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Platts Snapshot


US shale oil producers expected to spend more in West Texas in 2017

With Jeff Mower, director, Americas oil news

January 10, 2017 06:27:08 EST (3:36)

NYMEX crude futures are in the low $50s/b, smack in the middle of the 'Goldilocks zone' for US shale oil producers, particularly in the West Texas Permian Basin. Jeff Mower explains why US oil producers are getting a bit more optimistic about production prospects over the next few years, bolstered by lowered breakevens and higher returns.

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Video Transcript


Transcript

Strap: Jeff Mower, director, Americas oil news

Welcome to The Snapshot, a series examining the forces shaping and driving global commodities markets today.

US oil producers are getting a bit more optimistic about their growth prospects over the next three years, having lowered operating costs just as an agreement by OPEC and non-OPEC producers to cut output has lifted prices.

International crude prices have risen since end-November, after OPEC and non-OPEC producers agreed to an output cut of roughly 1.7 million b/d.

Image 1: Breakevens

NYMEX crude futures are now in the low $50s per barrel, smack in the middle of the “Goldilocks zone” for companies to ramp up activity, especially in the West Texas Permian Basin where breakeven costs are the lowest in the country.

The Permian, which has been producing oil for nearly 100 years, is the largest US domestic basin by far in terms of production, wells and also oil rigs.

Spending in West Texas is expected to rise in 2017, following a pullback in 2016, with some of the funding the result of the vast amount of merger and acquisition activity in second of half 2016.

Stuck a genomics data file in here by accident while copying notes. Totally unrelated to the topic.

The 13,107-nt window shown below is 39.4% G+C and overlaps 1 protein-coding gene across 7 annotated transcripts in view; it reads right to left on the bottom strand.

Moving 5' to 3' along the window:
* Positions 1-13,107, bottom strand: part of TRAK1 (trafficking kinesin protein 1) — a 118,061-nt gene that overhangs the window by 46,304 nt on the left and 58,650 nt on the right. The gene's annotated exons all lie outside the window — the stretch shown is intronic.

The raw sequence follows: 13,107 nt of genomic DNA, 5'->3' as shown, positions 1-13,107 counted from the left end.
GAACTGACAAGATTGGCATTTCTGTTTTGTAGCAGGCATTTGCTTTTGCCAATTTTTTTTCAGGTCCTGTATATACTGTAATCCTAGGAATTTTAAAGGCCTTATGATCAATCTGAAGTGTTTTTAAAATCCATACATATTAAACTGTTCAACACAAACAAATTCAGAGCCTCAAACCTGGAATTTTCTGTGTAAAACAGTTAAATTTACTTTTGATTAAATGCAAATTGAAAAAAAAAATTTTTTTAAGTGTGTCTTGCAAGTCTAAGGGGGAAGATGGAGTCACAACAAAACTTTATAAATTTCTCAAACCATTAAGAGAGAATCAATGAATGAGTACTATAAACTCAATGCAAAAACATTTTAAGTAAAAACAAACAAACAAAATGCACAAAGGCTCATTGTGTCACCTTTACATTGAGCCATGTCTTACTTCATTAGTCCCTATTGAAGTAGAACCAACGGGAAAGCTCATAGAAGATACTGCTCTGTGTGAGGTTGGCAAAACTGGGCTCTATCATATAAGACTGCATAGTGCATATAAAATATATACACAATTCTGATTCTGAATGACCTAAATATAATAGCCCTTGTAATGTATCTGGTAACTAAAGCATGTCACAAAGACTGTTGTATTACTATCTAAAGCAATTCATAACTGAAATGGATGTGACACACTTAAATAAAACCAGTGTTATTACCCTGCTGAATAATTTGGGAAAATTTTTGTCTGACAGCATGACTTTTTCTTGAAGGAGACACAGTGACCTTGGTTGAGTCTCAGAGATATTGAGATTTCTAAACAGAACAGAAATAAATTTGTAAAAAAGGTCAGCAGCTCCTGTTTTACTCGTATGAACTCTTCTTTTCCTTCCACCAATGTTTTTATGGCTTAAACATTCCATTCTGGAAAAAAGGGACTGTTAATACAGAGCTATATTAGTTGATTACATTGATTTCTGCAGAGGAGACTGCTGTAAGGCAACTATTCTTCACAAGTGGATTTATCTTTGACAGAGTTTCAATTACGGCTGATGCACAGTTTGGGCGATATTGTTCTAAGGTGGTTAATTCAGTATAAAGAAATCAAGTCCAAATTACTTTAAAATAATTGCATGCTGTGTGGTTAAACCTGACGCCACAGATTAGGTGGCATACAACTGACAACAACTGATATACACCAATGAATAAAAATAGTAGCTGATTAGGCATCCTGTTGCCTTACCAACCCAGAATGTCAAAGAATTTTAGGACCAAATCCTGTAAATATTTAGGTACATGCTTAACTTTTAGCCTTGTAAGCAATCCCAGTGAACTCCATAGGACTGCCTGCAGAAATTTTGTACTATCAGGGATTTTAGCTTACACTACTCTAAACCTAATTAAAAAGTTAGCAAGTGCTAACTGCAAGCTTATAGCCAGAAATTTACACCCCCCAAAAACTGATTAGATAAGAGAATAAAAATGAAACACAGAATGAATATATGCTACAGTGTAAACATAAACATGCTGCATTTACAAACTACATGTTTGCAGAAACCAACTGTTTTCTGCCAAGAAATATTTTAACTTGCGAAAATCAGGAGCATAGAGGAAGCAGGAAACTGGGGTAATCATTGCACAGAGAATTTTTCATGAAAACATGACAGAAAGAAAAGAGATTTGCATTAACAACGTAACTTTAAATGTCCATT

For instance, late in 2016 Diamondback Petroleum and Callon Petroleum made hefty acquisitions in the fast-emerging Permian’s Delaware Basin. Some operators have migrated to the southern Delaware Basin, lured by Apache’s Alpine High discovery, which the company claims to hold 3 billion barrels of oil.

Some smaller E&P companies are focusing on a lesser-known area of the Permian known as the Central Basin Platform.

Companies who have spent billions of dollars recently on Permian acquisitions and have issued equity will need to boost drilling and well completions to hold up asset values.

Strap: Analysts expect Permian production to rise, perhaps up to 3.7 million b/d by 2020

As a result, production could rise from roughly 2 million b/d currently to a 2.2 million b/d by the end of 2017 and 2.5 million b/d in 2020, according to analysts. But some analysts are forecasting even higher longer term estimates, up to 3.7 million b/d by 2020.

It’s worth pointing out that the bulk of these Permian investments were made prior to the OPEC/non-OPEC production agreement, when crude prices were at $40-$45/barrel, a range still considered profitable for some oil companies who have been able to drive down operating costs with new technologies and efficiencies.

Image 2: Internal rates of return

These lower costs are having a big impact on returns. According to Platts Analytics, the Permian Delaware internal rate of return jumped to 36.8% in December from 21.1% in November. Producers tend to ramp up drilling activity at a 20% return or higher.

While 7.6 percentage points of the monthly increase was due to higher oil prices, a 5.5 percentage point gain was due to lower drilling and completion costs.

The low costs help give the Permian the lowest breakeven in the US, at roughly $32/barrel, giving producers plenty of wiggle room in case prices turn lower later this year.

Until next time on the Snapshot – we’ll be keeping an eye on the markets.





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